Yesterday, both CNN and NBC announced they were cancelling their Hillary Clinton biopics.  Republican National Committee Chairman Reince Priebus had told both news outlets that they could not be allowed to moderate a GOP debate if they went forward with the films, which were widely derided by the chattering class as free campaigning on Clinton’s behalf.

Texas Gov. Rick Perry (Win McNamee/Getty Images)

At the time I praised the move, in part because it was one element in regaining control of the primary process that had grown too long, too cumbersome and too divisive. Now Priebus can tell his committee that the networks caved and that this demonstrates that the RNC, not outside groups or media outlets, will call the shots in the GOP primary process. A GOP committeeman said last night the win “gives him momentum and credibility.”

Republicans should hope Priebus uses this “win” to trim the primary process but not to deprive the eventual nominee of some debate practice and some base building. This is truly the Goldilocks challenge — have some debates but not too many, speed up the primary selection process but not too fast, have an early convention (so party money can be released at the beginning of the summer) but not so early that the nominee is still struggling to consolidate support.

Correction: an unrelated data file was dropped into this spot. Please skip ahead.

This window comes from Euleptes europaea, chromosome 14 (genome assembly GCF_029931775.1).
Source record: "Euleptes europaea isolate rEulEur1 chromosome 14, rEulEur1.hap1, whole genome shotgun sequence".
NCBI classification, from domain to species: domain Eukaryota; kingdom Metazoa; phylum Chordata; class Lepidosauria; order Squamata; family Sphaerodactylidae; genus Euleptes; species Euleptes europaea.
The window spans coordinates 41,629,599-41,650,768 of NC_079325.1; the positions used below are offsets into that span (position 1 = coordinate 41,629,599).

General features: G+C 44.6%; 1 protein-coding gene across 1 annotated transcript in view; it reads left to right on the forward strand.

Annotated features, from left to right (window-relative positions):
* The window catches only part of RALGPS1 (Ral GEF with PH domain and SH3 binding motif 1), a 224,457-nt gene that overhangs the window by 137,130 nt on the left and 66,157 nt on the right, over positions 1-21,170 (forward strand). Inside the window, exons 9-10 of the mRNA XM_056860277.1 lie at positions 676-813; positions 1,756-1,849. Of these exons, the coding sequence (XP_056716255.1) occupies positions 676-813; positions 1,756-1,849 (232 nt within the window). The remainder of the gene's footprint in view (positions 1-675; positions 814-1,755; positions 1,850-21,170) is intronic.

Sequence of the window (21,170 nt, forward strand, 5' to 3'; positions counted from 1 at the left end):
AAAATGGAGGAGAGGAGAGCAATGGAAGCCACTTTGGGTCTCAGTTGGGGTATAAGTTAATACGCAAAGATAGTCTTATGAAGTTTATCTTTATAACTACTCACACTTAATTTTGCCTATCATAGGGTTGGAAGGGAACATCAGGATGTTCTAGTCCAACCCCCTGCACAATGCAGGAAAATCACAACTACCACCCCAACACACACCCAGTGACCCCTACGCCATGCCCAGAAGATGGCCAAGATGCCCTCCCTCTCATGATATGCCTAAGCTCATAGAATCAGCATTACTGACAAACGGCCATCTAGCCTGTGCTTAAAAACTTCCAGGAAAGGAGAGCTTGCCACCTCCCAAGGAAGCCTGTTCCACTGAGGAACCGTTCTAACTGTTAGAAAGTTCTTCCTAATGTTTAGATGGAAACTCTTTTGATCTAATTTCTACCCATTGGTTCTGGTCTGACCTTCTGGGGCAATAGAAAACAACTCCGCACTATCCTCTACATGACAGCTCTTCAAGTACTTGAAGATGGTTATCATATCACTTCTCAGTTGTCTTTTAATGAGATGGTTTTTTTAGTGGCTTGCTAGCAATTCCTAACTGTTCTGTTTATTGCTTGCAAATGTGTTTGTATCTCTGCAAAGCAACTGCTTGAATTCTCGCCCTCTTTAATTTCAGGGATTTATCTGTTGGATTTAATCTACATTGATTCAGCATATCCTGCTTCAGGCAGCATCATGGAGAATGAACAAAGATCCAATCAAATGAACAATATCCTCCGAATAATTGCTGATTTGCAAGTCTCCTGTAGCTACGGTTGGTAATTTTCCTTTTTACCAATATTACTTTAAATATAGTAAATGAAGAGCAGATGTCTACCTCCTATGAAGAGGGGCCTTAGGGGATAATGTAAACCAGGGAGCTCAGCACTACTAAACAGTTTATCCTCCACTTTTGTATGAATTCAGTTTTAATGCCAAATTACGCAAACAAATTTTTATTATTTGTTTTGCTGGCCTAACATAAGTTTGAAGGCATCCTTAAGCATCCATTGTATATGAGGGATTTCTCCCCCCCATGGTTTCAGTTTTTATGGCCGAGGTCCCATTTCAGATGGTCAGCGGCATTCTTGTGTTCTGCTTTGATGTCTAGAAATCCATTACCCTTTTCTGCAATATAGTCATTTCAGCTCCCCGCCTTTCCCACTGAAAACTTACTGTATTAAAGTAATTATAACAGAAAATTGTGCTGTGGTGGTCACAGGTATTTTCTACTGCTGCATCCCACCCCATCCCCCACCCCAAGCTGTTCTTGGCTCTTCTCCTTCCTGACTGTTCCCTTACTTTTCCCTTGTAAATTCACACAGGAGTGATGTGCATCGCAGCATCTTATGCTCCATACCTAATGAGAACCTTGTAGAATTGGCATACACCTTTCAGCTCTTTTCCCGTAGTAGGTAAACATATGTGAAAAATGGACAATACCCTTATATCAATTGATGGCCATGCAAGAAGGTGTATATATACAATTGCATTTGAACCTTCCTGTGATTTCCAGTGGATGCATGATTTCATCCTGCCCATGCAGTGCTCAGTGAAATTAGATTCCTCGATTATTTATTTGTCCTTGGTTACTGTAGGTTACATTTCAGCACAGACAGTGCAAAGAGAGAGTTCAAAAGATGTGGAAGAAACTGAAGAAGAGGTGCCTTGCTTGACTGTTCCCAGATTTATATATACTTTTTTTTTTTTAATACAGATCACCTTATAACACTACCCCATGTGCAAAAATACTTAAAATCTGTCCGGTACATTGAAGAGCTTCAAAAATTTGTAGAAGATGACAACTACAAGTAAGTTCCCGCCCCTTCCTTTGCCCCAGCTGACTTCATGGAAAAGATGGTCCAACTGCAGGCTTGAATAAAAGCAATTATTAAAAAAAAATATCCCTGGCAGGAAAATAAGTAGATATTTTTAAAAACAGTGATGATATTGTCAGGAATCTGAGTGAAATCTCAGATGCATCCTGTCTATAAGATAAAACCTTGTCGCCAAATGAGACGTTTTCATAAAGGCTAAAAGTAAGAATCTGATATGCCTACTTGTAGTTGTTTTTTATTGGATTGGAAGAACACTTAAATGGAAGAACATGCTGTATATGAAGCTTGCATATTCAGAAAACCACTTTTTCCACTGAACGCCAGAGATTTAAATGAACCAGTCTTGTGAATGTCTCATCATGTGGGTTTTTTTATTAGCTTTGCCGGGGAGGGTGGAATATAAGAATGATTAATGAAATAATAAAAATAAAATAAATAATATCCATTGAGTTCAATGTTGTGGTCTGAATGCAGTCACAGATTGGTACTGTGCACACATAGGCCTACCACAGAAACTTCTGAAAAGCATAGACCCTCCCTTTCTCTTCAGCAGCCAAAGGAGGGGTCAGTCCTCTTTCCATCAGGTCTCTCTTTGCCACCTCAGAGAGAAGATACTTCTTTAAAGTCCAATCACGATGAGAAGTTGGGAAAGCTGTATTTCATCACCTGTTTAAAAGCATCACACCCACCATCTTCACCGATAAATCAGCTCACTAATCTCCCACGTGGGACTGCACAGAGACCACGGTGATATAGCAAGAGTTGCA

On debates, it would be a mistake to choose softball debate hosts. The GOP should want its candidates fully vetted and each to have found his comfort zone by the time he gets to the general election. Ideally, a limit on the number of debates (five to 10, perhaps) and an effort to make them as substantive as possible, by focusing on designated topics, would be to the eventual nominee’s advantage.

But let’s be candid: The real problem in 2012 was that it was too early in the careers of a bunch of up-and-coming politicians. In 2016 they may have a more plausible run.  That doesn’t mean all of them will run, but it is almost certain that there will be an improvement in the quality of the contenders. And that, despite all the early jousting and the rule-fiddling is what matters. Generally, better candidates — more likable, superior at communicating, better focused — win both in primaries and general elections. Starting with a competitive, quality field is still the top priority if Republicans want to win back the White House.